Similarly, a Belgian cat started showing symptoms of respiratory failure a week after their owner was diagnosed with COVID-19. The cat had diarrhea and vomiting, and researchers found active viruses in its feces. The authorities did not reveal whether the cat is alive or not, but the timings and positive test results of these pets strongly suggest the possibility of human-to-animal transmission.

Another report that has generated international headlines is of a tiger in the Bronx Zoo in New York. According to the USDA, the tiger caught the infection from an employer at the zoo who was confirmed with the SARS-CoV-2 virus.

What Should Dog Owners Do?

The US Centers for Disease Control and Prevention (CDC) recommends that all people should limit contact with their pets, be it a dog, cat, rabbit, ferret, or any other animal.

This includes everything from stroking them and being licked to sharing food, bed, and more.

Wash your hands properly, preferably with an antibacterial soap every time you feed your pooch, touch their supplies (food bowl, toys, etc.), and handle pet waste.

If you take them outdoors for a walk or if they accompany you on grocery shopping and the likes, try to ensure that they do not lick or rub against any surfaces that can be possibly contaminated.

To sum it up, CDC says that you shouldn’t worry about your dog as a source of infection. However, it’s better to be safe than sorry – and as such, you must avoid getting too close to your pets for the time being.

End Note

Coronavirus is the collective name for a wide group of microorganisms that have lived in animals for a long time. However, only a few types of these viruses are known to cause sickness in humans. The novel coronavirus, SARS-CoV-2, responsible for the current pandemic, is spreading at an alarmingly fast rate among humans. Given its origin, it’s clear that it can hijack animal cells too. However, scientists say that dog owners need not panic yet as there is no evidence that the virus can infect canines or transmit to humans via pets. Nonetheless, it’s better to follow the social distancing advisory around your fur friend so that you both can stay safe during this world catastrophe.

For more information on pets and COVID-19, check out this detailed guide by CDC.

by Bobby J Davidson || You can’t buy love, but you can rescue it™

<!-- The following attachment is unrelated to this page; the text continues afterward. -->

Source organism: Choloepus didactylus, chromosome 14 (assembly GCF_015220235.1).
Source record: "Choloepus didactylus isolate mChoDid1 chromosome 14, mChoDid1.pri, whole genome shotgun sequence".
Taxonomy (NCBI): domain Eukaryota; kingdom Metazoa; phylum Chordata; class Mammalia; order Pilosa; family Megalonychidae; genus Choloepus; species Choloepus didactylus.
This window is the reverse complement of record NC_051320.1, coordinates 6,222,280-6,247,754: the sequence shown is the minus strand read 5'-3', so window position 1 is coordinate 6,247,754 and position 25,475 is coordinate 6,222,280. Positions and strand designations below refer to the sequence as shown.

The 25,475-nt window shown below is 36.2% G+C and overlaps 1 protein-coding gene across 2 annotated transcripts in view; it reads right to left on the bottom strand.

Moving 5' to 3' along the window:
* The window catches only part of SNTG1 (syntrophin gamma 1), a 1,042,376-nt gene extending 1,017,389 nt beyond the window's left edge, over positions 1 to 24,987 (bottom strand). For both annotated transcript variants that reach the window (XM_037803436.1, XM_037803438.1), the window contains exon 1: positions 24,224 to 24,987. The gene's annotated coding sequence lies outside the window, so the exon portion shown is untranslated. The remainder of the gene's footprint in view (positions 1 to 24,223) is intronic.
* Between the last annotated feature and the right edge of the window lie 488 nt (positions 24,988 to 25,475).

Facts About Animal Homelessness:

  1. Only 1 out of every 10 dogs born will find a permanent home.
  2. The main reasons animals are in shelters: owners give them up, or animal control finds them on the street.
  3. Each year, approximately 2.7 million dogs and cats are killed every year because shelters are too full and there aren’t enough adoptive homes. Act as a publicist for your local shelter so pets can find homes. Sign up for Shelter Pet PR.
  4. Approximately 7.6 million companion animals enter animal shelters nationwide every year. Of those, approximately 3.9 million are dogs and 3.4 million are cats.
  5. According to the National Council on Pet Population Study and Policy (NCPPSP), less than 2% of cats and only 15 to 20% of dogs are returned to their owners.
  6. 25% of dogs that enter local shelters are purebred.
  7. About twice as many animals enter shelters as strays compared to the number that are relinquished by their owners.
  8. It’s impossible to determine how many stray dogs and cats live in the United States. Estimates for cats alone range up to 70 million.
  9. Only 10% of the animals received by shelters have been spayed or neutered. Overpopulation, due to owners letting their pets accidentally or intentionally reproduce, sees millions of these “excess” animals killed annually.
  10. Many strays are lost pets that were not kept properly indoors or provided with identification.
  11. According to The Humane Society, there are about 3,500 brick-and-mortar animal shelters in the US and 10,000 rescue groups and animal sanctuaries in North America.

Here are a some adoptions for consideration: